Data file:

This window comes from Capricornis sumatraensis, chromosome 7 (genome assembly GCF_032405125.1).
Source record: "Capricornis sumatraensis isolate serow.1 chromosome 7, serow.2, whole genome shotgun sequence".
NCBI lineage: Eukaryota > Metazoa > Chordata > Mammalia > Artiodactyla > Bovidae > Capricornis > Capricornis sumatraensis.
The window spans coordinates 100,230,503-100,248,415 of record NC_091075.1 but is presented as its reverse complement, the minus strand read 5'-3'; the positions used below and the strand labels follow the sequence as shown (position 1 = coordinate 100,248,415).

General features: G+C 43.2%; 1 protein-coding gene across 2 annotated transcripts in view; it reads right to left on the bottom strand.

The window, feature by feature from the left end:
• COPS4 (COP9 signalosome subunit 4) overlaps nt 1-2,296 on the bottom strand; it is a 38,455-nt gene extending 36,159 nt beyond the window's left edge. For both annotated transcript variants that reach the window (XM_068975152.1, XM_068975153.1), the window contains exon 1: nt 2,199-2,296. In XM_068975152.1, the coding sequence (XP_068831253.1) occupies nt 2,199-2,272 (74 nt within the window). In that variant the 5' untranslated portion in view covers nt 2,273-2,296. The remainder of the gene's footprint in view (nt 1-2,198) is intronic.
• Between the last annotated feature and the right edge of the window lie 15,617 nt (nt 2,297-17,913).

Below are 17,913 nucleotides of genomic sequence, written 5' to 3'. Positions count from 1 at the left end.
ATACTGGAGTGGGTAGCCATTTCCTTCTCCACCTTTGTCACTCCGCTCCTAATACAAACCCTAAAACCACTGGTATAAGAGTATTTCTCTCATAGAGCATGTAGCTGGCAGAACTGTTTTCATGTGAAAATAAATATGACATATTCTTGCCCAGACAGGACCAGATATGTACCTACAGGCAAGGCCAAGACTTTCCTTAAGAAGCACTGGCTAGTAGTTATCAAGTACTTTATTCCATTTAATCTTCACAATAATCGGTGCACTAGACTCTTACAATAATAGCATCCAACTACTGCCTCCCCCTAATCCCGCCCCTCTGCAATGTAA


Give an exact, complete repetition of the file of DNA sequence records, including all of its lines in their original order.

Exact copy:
This window comes from Capricornis sumatraensis, chromosome 7 (genome assembly GCF_032405125.1).
Source record: "Capricornis sumatraensis isolate serow.1 chromosome 7, serow.2, whole genome shotgun sequence".
NCBI lineage: Eukaryota > Metazoa > Chordata > Mammalia > Artiodactyla > Bovidae > Capricornis > Capricornis sumatraensis.
The window spans coordinates 100,230,503-100,248,415 of record NC_091075.1 but is presented as its reverse complement, the minus strand read 5'-3'; the positions used below and the strand labels follow the sequence as shown (position 1 = coordinate 100,248,415).

General features: G+C 43.2%; 1 protein-coding gene across 2 annotated transcripts in view; it reads right to left on the bottom strand.

The window, feature by feature from the left end:
• COPS4 (COP9 signalosome subunit 4) overlaps nt 1-2,296 on the bottom strand; it is a 38,455-nt gene extending 36,159 nt beyond the window's left edge. For both annotated transcript variants that reach the window (XM_068975152.1, XM_068975153.1), the window contains exon 1: nt 2,199-2,296. In XM_068975152.1, the coding sequence (XP_068831253.1) occupies nt 2,199-2,272 (74 nt within the window). In that variant the 5' untranslated portion in view covers nt 2,273-2,296. The remainder of the gene's footprint in view (nt 1-2,198) is intronic.
• Between the last annotated feature and the right edge of the window lie 15,617 nt (nt 2,297-17,913).

Below are 17,913 nucleotides of genomic sequence, written 5' to 3'. Positions count from 1 at the left end.
ATACTGGAGTGGGTAGCCATTTCCTTCTCCACCTTTGTCACTCCGCTCCTAATACAAACCCTAAAACCACTGGTATAAGAGTATTTCTCTCATAGAGCATGTAGCTGGCAGAACTGTTTTCATGTGAAAATAAATATGACATATTCTTGCCCAGACAGGACCAGATATGTACCTACAGGCAAGGCCAAGACTTTCCTTAAGAAGCACTGGCTAGTAGTTATCAAGTACTTTATTCCATTTAATCTTCACAATAATCGGTGCACTAGACTCTTACAATAATAGCATCCAACTACTGCCTCCCCCTAATCCCGCCCCTCTGCAATGTAA